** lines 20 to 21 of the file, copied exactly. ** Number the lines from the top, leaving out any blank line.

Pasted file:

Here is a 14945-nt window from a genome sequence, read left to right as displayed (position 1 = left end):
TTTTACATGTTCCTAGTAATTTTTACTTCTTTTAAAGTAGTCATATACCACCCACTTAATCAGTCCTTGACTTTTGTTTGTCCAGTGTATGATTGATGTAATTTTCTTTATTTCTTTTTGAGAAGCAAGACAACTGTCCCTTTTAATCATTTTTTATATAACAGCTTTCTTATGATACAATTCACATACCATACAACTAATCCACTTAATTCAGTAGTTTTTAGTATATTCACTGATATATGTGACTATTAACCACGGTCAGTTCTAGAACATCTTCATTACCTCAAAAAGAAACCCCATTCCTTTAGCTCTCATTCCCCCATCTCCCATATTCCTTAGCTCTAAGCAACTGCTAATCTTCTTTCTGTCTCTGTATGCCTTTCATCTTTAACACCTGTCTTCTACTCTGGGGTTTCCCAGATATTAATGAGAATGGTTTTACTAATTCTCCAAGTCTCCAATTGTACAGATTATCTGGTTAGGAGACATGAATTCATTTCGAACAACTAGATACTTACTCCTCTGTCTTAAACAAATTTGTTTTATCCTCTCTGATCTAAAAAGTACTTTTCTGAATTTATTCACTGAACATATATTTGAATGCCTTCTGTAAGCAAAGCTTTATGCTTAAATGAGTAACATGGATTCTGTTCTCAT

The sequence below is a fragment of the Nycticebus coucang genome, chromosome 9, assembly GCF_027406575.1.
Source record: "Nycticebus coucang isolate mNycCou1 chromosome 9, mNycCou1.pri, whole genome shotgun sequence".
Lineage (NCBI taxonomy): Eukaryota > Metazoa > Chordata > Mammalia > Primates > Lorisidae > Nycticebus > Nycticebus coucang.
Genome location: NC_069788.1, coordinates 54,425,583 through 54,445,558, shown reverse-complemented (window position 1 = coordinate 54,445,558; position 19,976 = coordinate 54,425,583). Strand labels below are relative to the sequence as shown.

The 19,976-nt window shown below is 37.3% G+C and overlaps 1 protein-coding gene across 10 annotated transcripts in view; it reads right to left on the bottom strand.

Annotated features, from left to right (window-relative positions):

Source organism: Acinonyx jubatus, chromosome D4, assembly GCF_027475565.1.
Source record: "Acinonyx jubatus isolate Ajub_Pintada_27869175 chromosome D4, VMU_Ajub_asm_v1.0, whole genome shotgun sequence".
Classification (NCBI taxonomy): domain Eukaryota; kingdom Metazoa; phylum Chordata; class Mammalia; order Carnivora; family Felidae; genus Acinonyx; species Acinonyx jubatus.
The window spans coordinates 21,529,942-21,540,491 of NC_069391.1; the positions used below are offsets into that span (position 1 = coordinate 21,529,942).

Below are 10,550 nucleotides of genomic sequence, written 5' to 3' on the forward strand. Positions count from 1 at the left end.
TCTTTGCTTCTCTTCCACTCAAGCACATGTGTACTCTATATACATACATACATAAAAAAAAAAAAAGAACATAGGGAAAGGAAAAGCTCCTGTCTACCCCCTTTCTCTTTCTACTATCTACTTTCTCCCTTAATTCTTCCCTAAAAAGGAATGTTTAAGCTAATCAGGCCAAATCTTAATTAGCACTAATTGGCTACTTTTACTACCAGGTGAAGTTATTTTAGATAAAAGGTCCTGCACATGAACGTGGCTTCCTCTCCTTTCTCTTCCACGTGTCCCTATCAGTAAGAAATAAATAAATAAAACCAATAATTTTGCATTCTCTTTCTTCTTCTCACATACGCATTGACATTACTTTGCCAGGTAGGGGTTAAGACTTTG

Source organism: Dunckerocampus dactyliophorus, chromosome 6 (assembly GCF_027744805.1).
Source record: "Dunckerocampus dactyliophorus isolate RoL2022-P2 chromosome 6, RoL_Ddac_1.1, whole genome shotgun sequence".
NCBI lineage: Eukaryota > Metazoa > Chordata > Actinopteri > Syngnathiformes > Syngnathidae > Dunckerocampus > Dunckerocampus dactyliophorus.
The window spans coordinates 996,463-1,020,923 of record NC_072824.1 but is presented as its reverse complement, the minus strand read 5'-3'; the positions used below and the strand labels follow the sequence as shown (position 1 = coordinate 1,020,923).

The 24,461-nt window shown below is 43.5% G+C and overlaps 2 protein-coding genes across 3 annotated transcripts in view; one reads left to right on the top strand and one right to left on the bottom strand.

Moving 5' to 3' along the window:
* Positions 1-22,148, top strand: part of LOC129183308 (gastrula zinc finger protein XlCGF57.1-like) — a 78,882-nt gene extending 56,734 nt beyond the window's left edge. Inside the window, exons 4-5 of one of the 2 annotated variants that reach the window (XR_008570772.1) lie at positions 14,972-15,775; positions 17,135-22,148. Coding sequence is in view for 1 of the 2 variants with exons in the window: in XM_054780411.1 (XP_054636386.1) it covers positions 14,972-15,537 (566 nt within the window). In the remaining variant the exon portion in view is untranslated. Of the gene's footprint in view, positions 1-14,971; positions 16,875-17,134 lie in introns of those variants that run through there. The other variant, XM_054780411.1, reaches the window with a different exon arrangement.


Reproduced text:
Moving 5' to 3' along the window:
* Positions 1-22,148, top strand: part of LOC129183308 (gastrula zinc finger protein XlCGF57.1-like) — a 78,882-nt gene extending 56,734 nt beyond the window's left edge. Inside the window, exons 4-5 of one of the 2 annotated variants that reach the window (XR_008570772.1) lie at positions 14,972-15,775; positions 17,135-22,148. Coding sequence is in view for 1 of the 2 variants with exons in the window: in XM_054780411.1 (XP_054636386.1) it covers positions 14,972-15,537 (566 nt within the window). In the remaining variant the exon portion in view is untranslated. Of the gene's footprint in view, positions 1-14,971; positions 16,875-17,134 lie in introns of those variants that run through there. The other variant, XM_054780411.1, reaches the window with a different exon arrangement.